The Seven Design Principles

As eschewed by Wenger et al, “The goal of community design is to bring out the community’s own internal direction, character, and energy.”

The principles designed by the authors, simply listed, are:

1. Design for evolution.

2. Open a dialogue between inside and outside perspectives.

3. Invite different levels of participation.

4. Develop both public and private community spaces.

5. Focus on value.

6. Combine familiarity and excitement.

7. Create a rhythm for the community.

 

It may be perceived, by different observers that these things are, to one extent or another already appearing to some stage or another but the entire project of community development hinges on not one, two or three of them being in focus at any given time rather that all receive the equal input and effort to bring on the whole rather than trying to keep the “parts” tied together.

The principles can be as flexible or as rigid as required and the developments driven by community needs rather than outside expectations. For example, outside charities are indeed worthy causes and the activities that are directed to that quarter are undoubtedly something to be proud of however, they do not directly benefit the modern vampire community wherein there are many who are in dire need of aid and support. Caring for, and working within, ones own “community” primarily enhances the quality of that community sector and therefore makes the entire community stronger and more stable. When community figures are known and respected for listening to “their” people then they may achieve greater things still.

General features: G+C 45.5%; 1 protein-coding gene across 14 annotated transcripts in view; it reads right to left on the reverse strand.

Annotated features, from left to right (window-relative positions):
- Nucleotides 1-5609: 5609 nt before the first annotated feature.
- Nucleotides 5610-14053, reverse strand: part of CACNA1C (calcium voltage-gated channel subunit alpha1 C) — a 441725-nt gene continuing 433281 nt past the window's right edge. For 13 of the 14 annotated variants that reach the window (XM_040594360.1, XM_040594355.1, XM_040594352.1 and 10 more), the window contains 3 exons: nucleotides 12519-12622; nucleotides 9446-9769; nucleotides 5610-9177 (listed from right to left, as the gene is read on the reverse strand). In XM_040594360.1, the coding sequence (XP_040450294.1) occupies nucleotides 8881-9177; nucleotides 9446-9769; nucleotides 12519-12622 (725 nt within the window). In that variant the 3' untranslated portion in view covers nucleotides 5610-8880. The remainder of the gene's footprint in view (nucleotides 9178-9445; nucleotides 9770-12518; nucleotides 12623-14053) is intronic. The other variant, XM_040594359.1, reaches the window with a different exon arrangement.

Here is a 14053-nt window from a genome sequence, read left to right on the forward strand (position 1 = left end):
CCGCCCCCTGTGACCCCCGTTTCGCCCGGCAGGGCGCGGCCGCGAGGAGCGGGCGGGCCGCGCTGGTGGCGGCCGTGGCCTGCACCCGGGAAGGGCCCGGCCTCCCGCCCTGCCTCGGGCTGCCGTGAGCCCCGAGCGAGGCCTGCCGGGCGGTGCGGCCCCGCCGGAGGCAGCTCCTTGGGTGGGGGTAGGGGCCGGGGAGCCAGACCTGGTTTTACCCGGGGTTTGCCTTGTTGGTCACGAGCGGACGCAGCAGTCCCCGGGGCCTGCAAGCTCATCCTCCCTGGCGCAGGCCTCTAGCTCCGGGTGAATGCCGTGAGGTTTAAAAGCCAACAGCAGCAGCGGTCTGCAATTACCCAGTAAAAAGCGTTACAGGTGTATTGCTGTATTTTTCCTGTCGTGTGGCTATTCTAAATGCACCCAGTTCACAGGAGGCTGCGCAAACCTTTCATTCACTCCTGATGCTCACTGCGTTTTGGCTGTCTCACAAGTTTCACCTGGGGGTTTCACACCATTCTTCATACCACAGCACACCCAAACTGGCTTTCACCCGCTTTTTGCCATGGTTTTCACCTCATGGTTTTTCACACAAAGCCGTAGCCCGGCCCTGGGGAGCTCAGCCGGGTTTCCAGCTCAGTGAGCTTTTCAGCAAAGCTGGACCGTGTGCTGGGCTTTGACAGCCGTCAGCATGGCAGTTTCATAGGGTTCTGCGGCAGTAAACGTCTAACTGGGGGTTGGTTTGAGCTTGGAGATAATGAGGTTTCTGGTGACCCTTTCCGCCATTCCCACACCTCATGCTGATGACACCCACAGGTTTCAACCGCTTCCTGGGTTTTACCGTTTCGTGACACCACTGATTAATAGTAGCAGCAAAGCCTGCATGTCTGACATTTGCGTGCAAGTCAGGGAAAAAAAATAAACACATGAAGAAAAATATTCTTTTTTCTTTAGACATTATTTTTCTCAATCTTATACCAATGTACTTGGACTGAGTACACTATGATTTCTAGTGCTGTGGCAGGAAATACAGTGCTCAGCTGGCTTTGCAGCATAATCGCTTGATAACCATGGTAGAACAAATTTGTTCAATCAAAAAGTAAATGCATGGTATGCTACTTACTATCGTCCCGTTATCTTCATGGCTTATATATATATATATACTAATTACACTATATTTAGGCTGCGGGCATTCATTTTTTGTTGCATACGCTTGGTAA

In a paper delivered to the Shaffer Symposium at the University of Wisconsin in 2001, Dr. J.M. Cavaye observed:

Community development initiatives clearly need to provide information and services.

However, development agencies need to do more than disseminate information and services. Staff need to also partner communities to help them gain access to services and information. This means training, coaching and working with community groups to help them access appropriate information and help them improve their capacity to navigate the broad array of services available.”[2]

 

In order to develop, extend and “rethink” it is vital that old and outdated ideas give way to new ideas, concepts and thinking. It has been almost fourteen years now since the first version of the famous Black Veil (http://vampyrium.wordpress.com/the-black-veil-publications/)was written as a guide for the community and in that time there have been great changes indeed, there have been steps forward and there have been setbacks, the fact is that somehow, through it all, the “community” has survived. It has survived because new thoughts kept it growing and for those of us who have been around for ten or more years in this environment it is sometimes difficult to let go of old ideas and old ways. If the newcomers, with their fresh ideas and interpretations, are not nurtured, and their ideas allowed to grow and blossom, then we become an old, archaic and irrelevant icon of the past. Rather than trying to “train” new people to think like us we should be training ourselves to let go of prejudices and preconceptions so we can open the way for another burst of growth and expansion of the global vampire sub-culture.

In conclusion:

The demographic of the sub-culture is changing, the people who are coming into the field have different concepts and ideas and while not all have been tried before some have, maybe they have been tried to no avail but that doesn’t mean that will always be the case. Perhaps, at other times, it wasn’t the right time and place for an idea to take root, grow and produce benefits but if we look on at the new ideas, sneer and say, “What do you know, you’ve only been here five minutes?” then we are condemning ourselves to the image of a cynical, crusty and inflexible old grump which will drive the new ideas away… just when we could use them.

Somebody once typed to me, “Community unity is a myth.” Vampires are a myth but here we are and I would imagine the people of north America felt that way too… until the War of Independence.